When John Thorrington revealed that he wouldn’t be available for the Chicago Fire’s April 3rd game away to the Colorado Rapids, the center midfielder made it seem like his left quad strain would be a short-term issue.
“It's my hope [to be back for the home opener on April 10th],” Thorrington said that week. “I'm doing everything I possibly can do to make sure that happens.”
Fast forward five weeks and it’s clear that Thorrington’s injury—which he termed a “muscle tear” on Thursday—is anything but short-term. The injury, originally sustained during the Fire’s preseason stop in Mexico, has shelved the midfielder for the first six games of the season. He has yet to return to full training and it is unclear when he will be able to do so.
“The hope is that I can make a steady progression,” Thorrington told MLSsoccer.com on Thursday. “The timeline is sort of a day to day thing. But I guess my hope is just that it’s as soon as it possibly can be. I’d love to be out there next week but I’ve sort of set myself these expectations that leave me disappointed. I’m just trying to take it a day at a time and hopefully put this frustrating start of the season behind me.”
Thorrington, who started jogging and doing minimal ball work this week, has undergone two rounds of Plasma Rich Platelet (PRP) therapy during his recovery. The treatment, which he also received last season while recovering from a sports hernia, injects the patient’s own blood into the injured area in an attempt to speed up the recovery process. The treatment has worked well—up to a point.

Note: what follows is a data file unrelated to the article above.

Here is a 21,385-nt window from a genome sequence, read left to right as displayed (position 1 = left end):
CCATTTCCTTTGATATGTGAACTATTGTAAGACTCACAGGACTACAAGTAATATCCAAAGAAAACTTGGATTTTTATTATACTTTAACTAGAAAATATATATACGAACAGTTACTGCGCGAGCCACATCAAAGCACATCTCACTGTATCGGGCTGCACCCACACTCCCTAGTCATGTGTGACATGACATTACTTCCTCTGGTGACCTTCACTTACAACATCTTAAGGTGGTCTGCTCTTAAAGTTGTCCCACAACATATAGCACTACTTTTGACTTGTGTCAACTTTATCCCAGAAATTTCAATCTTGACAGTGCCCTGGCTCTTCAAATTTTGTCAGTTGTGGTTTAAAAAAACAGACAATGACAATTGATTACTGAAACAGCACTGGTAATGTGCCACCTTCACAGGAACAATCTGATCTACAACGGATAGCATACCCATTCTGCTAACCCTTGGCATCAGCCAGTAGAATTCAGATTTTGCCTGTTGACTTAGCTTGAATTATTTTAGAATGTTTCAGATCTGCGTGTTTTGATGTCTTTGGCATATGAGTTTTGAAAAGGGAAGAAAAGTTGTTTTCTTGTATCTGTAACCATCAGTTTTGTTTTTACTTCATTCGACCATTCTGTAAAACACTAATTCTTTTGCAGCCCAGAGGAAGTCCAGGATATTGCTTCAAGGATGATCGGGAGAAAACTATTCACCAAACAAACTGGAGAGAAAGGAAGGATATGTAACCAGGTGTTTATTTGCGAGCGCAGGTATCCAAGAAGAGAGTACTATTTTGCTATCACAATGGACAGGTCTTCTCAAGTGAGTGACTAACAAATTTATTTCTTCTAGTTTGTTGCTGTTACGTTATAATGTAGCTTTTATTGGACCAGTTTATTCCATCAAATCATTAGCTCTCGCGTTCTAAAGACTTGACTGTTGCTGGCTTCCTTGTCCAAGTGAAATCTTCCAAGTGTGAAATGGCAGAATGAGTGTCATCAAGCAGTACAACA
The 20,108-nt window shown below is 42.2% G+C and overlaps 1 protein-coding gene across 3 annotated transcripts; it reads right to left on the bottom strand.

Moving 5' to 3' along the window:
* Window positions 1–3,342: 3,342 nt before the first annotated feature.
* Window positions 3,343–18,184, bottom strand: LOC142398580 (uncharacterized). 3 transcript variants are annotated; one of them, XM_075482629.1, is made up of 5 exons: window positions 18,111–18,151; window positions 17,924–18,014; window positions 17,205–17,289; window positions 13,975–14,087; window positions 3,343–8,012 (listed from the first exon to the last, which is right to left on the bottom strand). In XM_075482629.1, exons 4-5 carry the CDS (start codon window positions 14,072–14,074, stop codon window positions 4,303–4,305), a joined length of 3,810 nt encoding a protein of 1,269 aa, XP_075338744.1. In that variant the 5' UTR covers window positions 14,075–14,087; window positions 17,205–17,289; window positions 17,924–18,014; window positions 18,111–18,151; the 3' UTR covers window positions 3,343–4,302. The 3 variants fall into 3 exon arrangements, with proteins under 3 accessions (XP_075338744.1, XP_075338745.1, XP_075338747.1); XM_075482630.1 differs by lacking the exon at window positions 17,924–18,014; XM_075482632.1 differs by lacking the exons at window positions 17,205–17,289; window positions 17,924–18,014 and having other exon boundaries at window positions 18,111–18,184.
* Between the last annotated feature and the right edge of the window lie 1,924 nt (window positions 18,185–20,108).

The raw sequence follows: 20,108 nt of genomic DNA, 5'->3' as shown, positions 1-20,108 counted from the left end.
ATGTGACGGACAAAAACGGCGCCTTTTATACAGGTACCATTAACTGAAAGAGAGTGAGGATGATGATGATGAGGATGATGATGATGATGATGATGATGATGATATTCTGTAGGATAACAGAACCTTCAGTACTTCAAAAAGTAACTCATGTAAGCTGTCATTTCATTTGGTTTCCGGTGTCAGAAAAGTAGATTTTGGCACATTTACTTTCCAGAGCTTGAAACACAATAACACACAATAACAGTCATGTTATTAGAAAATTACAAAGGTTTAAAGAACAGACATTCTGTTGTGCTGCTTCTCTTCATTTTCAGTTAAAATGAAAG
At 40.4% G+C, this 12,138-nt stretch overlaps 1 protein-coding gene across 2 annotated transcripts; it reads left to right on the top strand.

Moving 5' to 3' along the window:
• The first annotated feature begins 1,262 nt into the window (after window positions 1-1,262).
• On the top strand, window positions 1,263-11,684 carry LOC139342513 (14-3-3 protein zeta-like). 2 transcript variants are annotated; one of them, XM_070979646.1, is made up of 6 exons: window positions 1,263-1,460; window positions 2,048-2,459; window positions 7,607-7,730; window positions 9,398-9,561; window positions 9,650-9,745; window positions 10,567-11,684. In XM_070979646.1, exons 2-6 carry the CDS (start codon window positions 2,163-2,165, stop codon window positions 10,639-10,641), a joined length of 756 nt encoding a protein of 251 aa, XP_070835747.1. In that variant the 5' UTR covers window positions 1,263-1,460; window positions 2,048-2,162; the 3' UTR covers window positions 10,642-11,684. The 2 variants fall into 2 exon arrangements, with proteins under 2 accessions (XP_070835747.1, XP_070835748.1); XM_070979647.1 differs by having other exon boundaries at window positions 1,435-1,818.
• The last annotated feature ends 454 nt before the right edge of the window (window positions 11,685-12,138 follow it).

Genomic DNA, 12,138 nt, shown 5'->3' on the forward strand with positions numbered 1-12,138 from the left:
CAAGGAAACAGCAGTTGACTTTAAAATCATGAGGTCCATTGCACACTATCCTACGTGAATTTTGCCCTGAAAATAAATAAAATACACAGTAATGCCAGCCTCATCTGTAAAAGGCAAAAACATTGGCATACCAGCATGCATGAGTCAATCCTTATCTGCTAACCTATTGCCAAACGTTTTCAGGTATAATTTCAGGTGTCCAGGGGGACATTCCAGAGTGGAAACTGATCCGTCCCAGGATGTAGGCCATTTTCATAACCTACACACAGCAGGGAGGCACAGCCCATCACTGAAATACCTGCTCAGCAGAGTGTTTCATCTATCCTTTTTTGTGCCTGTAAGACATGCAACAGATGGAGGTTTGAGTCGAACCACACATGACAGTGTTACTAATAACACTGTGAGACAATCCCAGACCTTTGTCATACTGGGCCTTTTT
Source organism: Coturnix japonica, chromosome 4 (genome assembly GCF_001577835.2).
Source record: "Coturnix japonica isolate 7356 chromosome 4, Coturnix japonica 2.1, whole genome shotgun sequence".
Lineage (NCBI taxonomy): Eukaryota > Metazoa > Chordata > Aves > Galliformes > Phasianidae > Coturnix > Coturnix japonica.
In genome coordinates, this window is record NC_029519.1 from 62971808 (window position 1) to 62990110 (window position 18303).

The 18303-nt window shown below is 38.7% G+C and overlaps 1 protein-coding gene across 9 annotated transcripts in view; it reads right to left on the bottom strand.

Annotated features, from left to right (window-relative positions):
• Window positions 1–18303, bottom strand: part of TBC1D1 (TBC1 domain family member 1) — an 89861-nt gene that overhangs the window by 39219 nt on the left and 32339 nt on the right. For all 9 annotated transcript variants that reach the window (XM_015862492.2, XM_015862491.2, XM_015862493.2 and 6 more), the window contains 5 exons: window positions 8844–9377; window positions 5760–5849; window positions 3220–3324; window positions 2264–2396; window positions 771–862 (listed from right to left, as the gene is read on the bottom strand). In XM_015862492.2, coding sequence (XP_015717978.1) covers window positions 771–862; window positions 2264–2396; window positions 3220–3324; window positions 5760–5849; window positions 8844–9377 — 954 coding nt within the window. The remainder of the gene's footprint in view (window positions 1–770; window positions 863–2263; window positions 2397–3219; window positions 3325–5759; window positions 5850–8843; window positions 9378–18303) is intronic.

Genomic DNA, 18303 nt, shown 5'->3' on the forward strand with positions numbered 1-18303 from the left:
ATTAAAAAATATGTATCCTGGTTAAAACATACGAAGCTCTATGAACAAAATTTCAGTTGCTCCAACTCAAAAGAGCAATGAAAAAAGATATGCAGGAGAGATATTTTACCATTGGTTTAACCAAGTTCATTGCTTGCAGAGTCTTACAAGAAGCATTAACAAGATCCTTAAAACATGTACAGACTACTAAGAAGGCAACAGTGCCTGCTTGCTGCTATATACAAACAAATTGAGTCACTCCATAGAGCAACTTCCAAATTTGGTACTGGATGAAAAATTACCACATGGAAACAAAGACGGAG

“The reason I was so hopeful initially was that I responded really well to the treatment and got up to 60-70 percent much quicker than we were expecting,” Thorrington said. “The problem is to get from 70 percent to 100 percent. It’s a much slower process.”
The recovery process is an incredibly frustrating—and incredibly familiar—one for the 30-year-old midfielder. Dating back to last season, he has missed 13 of the Fire’s last 15 games due to injury. Issues with pushing himself too far may have contributed to his slow recovery times.
“Hindsight is 20-20, but I do have a tendency to try to push too hard,” he said. “There are probably times when my body is sending me a signal that I need to ramp down my activity or not push so hard and I sort of have this stupid and unfortunate ability to sort of ignore that. Therefore I push myself probably farther than I should which is a very short term attitude because it might get me through that day but then I end up missing games which is obviously very frustrating.”